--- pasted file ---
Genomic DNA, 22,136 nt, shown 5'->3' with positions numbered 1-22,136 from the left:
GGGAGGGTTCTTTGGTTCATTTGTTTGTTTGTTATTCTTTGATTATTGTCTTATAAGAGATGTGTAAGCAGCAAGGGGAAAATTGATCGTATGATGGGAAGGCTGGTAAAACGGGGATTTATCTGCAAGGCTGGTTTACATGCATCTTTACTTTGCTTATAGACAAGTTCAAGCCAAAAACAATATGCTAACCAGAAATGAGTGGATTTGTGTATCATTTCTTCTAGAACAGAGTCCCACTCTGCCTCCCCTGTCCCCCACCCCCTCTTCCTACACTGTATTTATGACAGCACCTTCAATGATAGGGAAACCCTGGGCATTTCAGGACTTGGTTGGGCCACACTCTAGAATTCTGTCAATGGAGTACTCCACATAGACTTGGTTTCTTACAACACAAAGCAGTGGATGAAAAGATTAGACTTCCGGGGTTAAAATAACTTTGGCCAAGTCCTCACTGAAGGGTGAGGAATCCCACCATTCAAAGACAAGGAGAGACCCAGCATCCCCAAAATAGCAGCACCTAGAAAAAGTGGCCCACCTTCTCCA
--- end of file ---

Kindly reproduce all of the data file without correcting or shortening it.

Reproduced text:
Genomic DNA, 22,136 nt, shown 5'->3' with positions numbered 1-22,136 from the left:
GGGAGGGTTCTTTGGTTCATTTGTTTGTTTGTTATTCTTTGATTATTGTCTTATAAGAGATGTGTAAGCAGCAAGGGGAAAATTGATCGTATGATGGGAAGGCTGGTAAAACGGGGATTTATCTGCAAGGCTGGTTTACATGCATCTTTACTTTGCTTATAGACAAGTTCAAGCCAAAAACAATATGCTAACCAGAAATGAGTGGATTTGTGTATCATTTCTTCTAGAACAGAGTCCCACTCTGCCTCCCCTGTCCCCCACCCCCTCTTCCTACACTGTATTTATGACAGCACCTTCAATGATAGGGAAACCCTGGGCATTTCAGGACTTGGTTGGGCCACACTCTAGAATTCTGTCAATGGAGTACTCCACATAGACTTGGTTTCTTACAACACAAAGCAGTGGATGAAAAGATTAGACTTCCGGGGTTAAAATAACTTTGGCCAAGTCCTCACTGAAGGGTGAGGAATCCCACCATTCAAAGACAAGGAGAGACCCAGCATCCCCAAAATAGCAGCACCTAGAAAAAGTGGCCCACCTTCTCCA